When I walked into the Batman Ninja panel, I expected an anime where Bruce Wayne (or his equivalent) was born in feudal Japan and trained to become a bat-themed ninja because his parents were killed by a vaguely Joker-like Oda Nobunaga. However, what I saw in the panel was very different. I think I prefer what I witnessed to what I originally pictured.
So, what is Batman Ninja? Basically, it’s an anime that “transcends anime,” made as a collaboration between Warner Bros. and Warner Bros. Japan. Longtime anime fans will recognize many of the names attached to this project, including screenwriter Kazuki Nakashima (Gurren Lagann and Kill la Kill), character designer Takashi Okazaki (Afro Samurai), and director Jumpei Mizusaki (Dragon Quest, JoJo;s Bizarre Adventure). While the idea of a Batman anime has apparently been tossed around for a while in Japan, nobody ever tried to make a feature length show or movie(the anthology Batman: Gotham Knight notwithstanding). But then Warner Bros. approached Nakashima and Okazaki and asked, “Hey, wanna make an anime where Batman is a ninja?” And thus Batman Ninja was born.
So, if Batman Ninja isn’t about a Japanese version of Bruce Wayne becoming a ninja, what is it about? To put it simply, Batman, his allies (Robin, Red Hood, Nighwing), and his enemies (Penguin, The Joker, Two-Face, Harley Quin, Gorilla Grodd) time travel to feudal Japan and bring all their technology with them. That might sound like a weird story that has no place in the DC Universe, but The Flash has his own time machine that’s basically a track machine powered by him running really fast, and plenty of characters have a myriad of ways to travel to alternate realities and fight their evil doppelgangers. In other words, time traveling to Japan is actually more than plausible for Batman and company. Plus, this plot lets the creators keep the characters as faithful to the source material as possible. Especially Gorilla Grodd; apparently he’s the favorite among Batman Ninja‘s creators, probably because Grodd was reportedly difficult to animate, but they also really like their version of the Joker as well.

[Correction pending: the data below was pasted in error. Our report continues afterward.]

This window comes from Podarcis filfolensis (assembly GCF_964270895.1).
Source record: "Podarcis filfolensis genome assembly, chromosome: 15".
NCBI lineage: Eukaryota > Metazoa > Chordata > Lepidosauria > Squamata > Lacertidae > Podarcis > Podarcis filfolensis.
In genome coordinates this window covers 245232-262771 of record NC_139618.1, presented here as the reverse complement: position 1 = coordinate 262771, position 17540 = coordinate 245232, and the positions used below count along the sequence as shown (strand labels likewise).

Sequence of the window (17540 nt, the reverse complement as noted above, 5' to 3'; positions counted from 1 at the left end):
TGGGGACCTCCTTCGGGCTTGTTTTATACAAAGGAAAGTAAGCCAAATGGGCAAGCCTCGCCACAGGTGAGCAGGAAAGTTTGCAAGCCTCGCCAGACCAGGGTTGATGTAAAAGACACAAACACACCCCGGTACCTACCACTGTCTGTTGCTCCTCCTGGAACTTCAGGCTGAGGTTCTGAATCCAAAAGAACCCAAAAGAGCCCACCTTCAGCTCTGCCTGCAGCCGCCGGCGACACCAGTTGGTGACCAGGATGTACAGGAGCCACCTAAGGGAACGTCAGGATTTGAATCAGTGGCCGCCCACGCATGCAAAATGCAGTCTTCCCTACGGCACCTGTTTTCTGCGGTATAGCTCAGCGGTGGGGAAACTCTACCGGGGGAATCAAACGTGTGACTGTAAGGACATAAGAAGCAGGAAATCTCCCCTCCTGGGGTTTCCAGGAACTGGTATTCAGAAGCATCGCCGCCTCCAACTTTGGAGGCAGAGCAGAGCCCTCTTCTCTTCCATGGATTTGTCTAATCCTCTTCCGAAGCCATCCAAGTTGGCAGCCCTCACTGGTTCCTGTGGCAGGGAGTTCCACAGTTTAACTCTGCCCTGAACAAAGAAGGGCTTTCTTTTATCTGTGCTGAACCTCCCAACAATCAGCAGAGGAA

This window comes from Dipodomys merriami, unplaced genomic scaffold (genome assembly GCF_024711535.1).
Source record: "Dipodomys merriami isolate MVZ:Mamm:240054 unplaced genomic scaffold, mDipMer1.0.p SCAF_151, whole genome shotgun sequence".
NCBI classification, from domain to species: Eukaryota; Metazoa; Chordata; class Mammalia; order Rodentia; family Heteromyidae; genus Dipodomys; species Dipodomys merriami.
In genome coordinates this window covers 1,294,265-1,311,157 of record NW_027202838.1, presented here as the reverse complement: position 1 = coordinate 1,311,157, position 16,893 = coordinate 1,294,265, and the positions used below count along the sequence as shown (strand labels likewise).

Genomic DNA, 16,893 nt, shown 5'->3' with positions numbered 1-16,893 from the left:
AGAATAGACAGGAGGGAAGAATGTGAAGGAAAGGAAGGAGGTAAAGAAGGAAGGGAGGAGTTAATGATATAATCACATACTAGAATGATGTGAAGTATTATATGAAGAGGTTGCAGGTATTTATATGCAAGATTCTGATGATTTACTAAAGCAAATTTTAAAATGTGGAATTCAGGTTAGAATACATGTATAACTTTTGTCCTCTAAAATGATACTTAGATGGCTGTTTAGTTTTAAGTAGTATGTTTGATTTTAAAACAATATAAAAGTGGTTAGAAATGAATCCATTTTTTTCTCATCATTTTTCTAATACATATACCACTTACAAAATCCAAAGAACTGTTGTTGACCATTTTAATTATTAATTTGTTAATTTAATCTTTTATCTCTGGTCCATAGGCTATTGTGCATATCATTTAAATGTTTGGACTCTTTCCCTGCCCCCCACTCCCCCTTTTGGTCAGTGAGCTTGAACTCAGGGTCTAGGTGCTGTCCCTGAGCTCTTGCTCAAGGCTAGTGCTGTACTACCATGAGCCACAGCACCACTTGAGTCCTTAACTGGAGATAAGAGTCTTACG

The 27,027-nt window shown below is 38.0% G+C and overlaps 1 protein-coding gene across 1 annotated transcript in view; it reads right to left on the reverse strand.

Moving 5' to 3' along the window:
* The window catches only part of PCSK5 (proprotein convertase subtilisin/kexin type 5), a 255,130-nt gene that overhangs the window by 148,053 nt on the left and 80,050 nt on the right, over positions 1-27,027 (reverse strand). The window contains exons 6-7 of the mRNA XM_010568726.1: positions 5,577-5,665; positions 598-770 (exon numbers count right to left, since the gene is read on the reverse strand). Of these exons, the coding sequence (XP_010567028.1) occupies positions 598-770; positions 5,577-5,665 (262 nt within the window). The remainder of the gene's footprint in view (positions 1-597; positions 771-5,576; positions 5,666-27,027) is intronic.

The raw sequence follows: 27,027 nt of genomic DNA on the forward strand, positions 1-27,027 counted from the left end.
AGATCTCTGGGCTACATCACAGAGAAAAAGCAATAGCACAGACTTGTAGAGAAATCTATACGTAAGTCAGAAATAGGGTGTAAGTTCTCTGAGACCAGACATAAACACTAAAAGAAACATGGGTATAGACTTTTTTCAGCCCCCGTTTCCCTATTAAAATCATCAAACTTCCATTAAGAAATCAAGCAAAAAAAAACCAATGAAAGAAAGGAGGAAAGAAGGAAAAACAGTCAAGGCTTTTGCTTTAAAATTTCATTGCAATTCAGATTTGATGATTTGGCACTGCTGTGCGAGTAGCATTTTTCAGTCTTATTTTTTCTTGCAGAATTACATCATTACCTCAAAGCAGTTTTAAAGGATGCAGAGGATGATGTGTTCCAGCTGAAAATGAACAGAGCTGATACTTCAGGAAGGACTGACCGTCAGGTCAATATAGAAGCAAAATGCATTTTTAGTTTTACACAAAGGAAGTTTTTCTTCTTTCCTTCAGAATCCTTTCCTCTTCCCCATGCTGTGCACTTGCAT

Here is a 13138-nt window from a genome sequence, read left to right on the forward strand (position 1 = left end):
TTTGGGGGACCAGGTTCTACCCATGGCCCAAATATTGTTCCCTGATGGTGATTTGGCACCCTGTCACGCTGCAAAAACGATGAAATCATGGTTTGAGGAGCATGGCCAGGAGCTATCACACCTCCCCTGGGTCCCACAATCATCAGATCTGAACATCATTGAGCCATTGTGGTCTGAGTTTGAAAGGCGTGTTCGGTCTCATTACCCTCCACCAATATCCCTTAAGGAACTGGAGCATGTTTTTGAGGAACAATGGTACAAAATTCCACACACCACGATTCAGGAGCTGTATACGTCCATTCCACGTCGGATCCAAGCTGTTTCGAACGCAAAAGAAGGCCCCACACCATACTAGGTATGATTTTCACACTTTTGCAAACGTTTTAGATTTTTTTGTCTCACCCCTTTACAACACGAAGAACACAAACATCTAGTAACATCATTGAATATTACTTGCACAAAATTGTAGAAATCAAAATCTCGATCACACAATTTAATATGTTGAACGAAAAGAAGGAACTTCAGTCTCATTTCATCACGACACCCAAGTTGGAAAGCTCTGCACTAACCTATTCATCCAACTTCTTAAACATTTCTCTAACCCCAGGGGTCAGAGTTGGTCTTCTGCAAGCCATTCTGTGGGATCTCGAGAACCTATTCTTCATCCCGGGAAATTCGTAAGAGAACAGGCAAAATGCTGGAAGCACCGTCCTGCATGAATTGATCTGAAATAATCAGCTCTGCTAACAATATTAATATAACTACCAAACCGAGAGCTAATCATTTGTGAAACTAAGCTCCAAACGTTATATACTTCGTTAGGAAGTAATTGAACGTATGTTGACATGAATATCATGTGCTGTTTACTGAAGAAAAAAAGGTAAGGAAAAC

Even though the showrunners behind Batman Ninja are known for anime, they claim the movie isn’t an anime but a means to show Batman through the eyes of Japanese filmmakers. A good example of this is how the fights were choreographed in the movie. Instead of characters just being drawn, actors were hired to fight while being filmed, and their actions were translated into animation, not unlike rotoscoping but much cooler.
Batman Ninja will release in 2018 with both English and Japanese voice overs. While I got a good listen to the Japanese voices, I look forward to watching the movie in English, especially since the filmmakers claim the person they got to voice the Joker is the best one to date. A bold claim, but one I look forward to seeing proven right.